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Arctic Cooling S361 Speakers Review

Immediately I was impressed by the low end bass response which can easily deliver a kicking punch to the midriff reproducing the feeling of standing in front of a live band. Listening to low end tom drums was eye popping and almost matched our experiences with the THX certified Razer Mako speakers at over twice the price.

Bass lines could deliver the rumble we wanted and while sometimes they could get a little ‘wooly’, it only required a little reduction on the bass volume to tighten things up. Let me be clear, the bass from this subwoofer is fantastic – there are huge resources on offer and quite often the settings needed to be dialed down, or the desk would literally lift off the floor.

Listening to well recorded rock music such as Iron Maiden’s: Seventh Son of a Seventh Son album really drove home the tour de force that the subwoofer is capable of delivering. Steve Harris’ thudding and slapping bass lines were accurately rendered, to the point that I was actually double checking that Arctic Cooling were actually able to sell these for 80 euros. The Staccato introduction to ‘Infinite dreams’ was pinpointed accurately within the soundstage.

It really isn’t all about the bass kick however as the satellites can really deliver clear and focused vocals. The All Angels cover of FleetWood Mac’s Songbird sailed beautifully through the air and managed to reproduce the effortless vocal dexterity from the all girl group. I noticed a slight sibilance from the tweeters which again could be dialed down with the control pad. I have yet to find a ‘computer’ oriented speaker system I would be happy to live with all the time, but for the price so far they were hard to fault.

Equally as impressive was the S361’s rendition of the Damien Rice album ‘O’ with the vocals firmly pinpointed in front of the ambient acoustic guitar in the background. The track Cannonball was presented with acoustic warmth and focused soundstaging.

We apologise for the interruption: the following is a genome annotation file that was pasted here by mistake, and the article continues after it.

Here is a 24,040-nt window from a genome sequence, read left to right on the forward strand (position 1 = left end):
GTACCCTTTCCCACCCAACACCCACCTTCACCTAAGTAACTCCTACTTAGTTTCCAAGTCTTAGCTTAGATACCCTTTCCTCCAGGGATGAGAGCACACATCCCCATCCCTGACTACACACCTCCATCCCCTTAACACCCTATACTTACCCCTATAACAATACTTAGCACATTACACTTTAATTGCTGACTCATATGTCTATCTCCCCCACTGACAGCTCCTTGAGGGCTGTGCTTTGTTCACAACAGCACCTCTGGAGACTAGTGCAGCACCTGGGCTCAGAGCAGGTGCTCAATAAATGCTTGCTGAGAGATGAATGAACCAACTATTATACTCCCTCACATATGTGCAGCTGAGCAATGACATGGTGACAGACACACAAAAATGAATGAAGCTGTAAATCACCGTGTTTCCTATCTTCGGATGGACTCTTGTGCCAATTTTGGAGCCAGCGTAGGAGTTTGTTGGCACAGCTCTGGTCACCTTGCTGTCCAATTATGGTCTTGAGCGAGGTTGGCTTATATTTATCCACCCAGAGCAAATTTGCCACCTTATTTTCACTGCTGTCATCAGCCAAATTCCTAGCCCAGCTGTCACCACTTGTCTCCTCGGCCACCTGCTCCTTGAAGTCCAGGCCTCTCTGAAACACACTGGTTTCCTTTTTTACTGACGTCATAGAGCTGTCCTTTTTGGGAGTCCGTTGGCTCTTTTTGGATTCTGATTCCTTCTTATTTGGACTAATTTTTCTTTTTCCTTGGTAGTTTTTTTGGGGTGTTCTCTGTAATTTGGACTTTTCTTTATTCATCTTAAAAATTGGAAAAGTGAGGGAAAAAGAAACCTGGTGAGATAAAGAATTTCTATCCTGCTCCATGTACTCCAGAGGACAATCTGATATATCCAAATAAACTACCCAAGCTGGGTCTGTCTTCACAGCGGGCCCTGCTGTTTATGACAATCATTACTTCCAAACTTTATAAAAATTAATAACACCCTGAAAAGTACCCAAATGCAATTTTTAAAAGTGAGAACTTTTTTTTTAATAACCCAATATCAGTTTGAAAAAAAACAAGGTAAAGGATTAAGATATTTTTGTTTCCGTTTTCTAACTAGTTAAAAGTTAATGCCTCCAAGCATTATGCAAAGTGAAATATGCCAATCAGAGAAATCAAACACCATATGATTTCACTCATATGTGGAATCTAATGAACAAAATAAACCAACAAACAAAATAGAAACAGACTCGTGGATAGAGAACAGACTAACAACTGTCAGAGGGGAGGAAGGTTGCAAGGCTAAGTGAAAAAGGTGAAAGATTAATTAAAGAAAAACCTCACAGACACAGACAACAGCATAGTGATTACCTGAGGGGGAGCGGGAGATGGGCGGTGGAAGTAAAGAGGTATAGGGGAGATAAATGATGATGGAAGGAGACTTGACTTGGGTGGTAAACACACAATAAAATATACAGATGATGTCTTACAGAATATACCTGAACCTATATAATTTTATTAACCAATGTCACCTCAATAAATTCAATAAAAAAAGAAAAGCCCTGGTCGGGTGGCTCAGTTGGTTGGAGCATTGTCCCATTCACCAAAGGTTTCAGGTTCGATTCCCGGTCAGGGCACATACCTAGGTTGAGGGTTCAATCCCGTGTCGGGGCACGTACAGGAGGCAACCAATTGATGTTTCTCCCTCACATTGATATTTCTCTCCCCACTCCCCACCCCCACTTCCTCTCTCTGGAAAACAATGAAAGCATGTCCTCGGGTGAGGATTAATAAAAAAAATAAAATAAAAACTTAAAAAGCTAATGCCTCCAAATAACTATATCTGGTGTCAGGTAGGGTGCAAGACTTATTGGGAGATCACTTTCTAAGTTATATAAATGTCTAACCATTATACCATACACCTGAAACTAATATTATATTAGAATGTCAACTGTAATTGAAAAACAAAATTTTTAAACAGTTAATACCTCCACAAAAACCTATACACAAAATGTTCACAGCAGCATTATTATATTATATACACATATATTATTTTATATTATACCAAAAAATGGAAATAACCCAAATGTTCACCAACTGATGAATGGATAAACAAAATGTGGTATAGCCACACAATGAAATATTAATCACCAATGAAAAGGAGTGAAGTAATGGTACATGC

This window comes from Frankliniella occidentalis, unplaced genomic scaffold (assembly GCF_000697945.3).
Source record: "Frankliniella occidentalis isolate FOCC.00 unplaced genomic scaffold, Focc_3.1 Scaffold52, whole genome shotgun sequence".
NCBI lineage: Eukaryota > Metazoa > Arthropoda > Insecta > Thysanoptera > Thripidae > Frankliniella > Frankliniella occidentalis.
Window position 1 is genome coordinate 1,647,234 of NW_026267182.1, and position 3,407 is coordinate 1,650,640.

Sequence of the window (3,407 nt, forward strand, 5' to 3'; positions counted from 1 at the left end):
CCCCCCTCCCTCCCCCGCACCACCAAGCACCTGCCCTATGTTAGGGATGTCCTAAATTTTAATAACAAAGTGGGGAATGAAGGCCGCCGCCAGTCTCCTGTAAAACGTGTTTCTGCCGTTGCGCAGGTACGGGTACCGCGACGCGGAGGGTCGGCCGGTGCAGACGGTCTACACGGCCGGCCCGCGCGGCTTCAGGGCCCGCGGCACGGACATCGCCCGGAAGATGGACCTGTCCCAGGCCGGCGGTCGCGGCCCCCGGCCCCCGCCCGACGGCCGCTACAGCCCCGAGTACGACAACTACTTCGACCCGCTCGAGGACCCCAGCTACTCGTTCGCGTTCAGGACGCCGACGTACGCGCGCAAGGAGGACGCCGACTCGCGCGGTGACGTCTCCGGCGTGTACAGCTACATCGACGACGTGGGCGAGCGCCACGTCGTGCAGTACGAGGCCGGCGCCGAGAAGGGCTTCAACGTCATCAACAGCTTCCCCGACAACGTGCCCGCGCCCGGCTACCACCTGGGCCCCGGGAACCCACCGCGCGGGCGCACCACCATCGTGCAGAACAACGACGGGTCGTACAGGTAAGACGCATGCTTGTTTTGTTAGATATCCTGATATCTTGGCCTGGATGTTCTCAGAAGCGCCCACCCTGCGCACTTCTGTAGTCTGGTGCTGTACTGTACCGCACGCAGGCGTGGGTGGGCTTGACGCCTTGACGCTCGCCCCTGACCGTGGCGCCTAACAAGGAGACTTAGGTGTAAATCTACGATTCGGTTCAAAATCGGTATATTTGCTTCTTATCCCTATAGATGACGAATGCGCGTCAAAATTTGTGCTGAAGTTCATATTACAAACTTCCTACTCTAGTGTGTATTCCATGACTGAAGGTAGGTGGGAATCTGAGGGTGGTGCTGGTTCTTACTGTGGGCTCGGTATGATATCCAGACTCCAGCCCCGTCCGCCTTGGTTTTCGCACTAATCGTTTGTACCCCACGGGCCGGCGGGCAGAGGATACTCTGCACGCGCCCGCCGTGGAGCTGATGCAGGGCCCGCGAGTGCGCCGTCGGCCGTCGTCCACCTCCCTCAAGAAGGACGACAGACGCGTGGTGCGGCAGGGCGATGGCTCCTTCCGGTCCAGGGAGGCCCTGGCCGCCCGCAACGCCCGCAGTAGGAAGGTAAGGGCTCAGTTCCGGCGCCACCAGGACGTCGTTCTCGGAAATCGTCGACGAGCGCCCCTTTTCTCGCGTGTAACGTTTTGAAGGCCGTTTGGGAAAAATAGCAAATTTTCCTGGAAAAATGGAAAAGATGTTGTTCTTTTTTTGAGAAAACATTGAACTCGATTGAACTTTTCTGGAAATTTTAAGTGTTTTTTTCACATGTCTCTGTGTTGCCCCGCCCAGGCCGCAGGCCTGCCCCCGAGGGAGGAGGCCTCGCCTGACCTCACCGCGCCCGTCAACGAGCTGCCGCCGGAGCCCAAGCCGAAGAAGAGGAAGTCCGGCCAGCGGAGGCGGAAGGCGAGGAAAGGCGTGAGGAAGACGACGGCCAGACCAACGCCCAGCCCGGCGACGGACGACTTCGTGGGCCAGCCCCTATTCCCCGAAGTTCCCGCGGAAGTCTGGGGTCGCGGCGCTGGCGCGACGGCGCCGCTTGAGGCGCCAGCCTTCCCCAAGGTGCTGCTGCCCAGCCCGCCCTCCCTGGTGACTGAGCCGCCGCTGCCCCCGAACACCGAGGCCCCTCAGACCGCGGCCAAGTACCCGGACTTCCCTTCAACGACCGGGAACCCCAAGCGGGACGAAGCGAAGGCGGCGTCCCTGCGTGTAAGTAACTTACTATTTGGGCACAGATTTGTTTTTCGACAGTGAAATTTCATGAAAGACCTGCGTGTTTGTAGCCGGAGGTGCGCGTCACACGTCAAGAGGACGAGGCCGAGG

MP3’s are inherently prone to compression based audio distortion and unless you are familar with the material beforehand  it proves to be a tough platform when trying to truly evaluate speakers – we therefore moved to our small collection of Super Audio CD’s.

Listening to the stunning Philips recording of The Academy of St.Martin In the Fields: Vivaldi: Guitar Concerto from 1996 highlighted that the satellites are certainly very balanced when dealing with orchestral soundstages and easily capable of filling a bedroom or living room with a vibrant, well seperated soundstage. In the upper registers they could tend to get a little confused with complex string arrangements, causing wide open passages to sound slightly compressed, however I am comparing these in my mind against my Dali Grand Coupe floorstanding speakers which cost over 40 times the price of this complete kit.

Moving the speakers into a living room really highlighted the multimedia potential from this budget offering. They deftly delt with car chases, gun shoot outs and high octane fight scenes, aptly delivering the variety of tones needed to keep the viewer planted to the edge of the seat. While the subwoofer dealt many a killing blow, the S361’s also proved to be capable of subtle depth during many of the gripping and sometimes sarcastic scenes in the BBC remake of Sherlock.  Benedict Cumberbatch was given the dramatic aural platform he needed during many of his story building speech sequences.

The opening scene from the classic Terminator 2 highlighted that the subwoofer was able to work in parallel with the tweeters to produce the intense snapping sound of the human skull under the metallic foot.

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